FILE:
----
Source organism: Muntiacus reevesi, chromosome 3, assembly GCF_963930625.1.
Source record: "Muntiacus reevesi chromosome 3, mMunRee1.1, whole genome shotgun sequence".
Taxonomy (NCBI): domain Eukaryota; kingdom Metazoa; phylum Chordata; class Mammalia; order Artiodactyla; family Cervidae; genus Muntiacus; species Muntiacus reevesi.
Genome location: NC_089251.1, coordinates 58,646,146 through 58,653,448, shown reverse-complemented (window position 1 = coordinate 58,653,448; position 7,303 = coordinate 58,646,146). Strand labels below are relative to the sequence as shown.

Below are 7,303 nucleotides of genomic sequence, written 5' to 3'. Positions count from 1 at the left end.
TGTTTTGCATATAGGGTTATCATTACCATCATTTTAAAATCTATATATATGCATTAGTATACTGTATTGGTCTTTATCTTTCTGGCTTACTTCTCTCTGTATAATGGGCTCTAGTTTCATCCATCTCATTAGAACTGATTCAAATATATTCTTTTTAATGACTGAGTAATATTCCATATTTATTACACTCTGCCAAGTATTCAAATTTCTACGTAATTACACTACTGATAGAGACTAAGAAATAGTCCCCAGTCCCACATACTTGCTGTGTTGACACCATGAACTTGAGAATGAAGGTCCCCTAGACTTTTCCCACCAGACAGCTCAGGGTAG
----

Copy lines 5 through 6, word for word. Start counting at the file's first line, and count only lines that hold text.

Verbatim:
Below are 7,303 nucleotides of genomic sequence, written 5' to 3'. Positions count from 1 at the left end.
TGTTTTGCATATAGGGTTATCATTACCATCATTTTAAAATCTATATATATGCATTAGTATACTGTATTGGTCTTTATCTTTCTGGCTTACTTCTCTCTGTATAATGGGCTCTAGTTTCATCCATCTCATTAGAACTGATTCAAATATATTCTTTTTAATGACTGAGTAATATTCCATATTTATTACACTCTGCCAAGTATTCAAATTTCTACGTAATTACACTACTGATAGAGACTAAGAAATAGTCCCCAGTCCCACATACTTGCTGTGTTGACACCATGAACTTGAGAATGAAGGTCCCCTAGACTTTTCCCACCAGACAGCTCAGGGTAG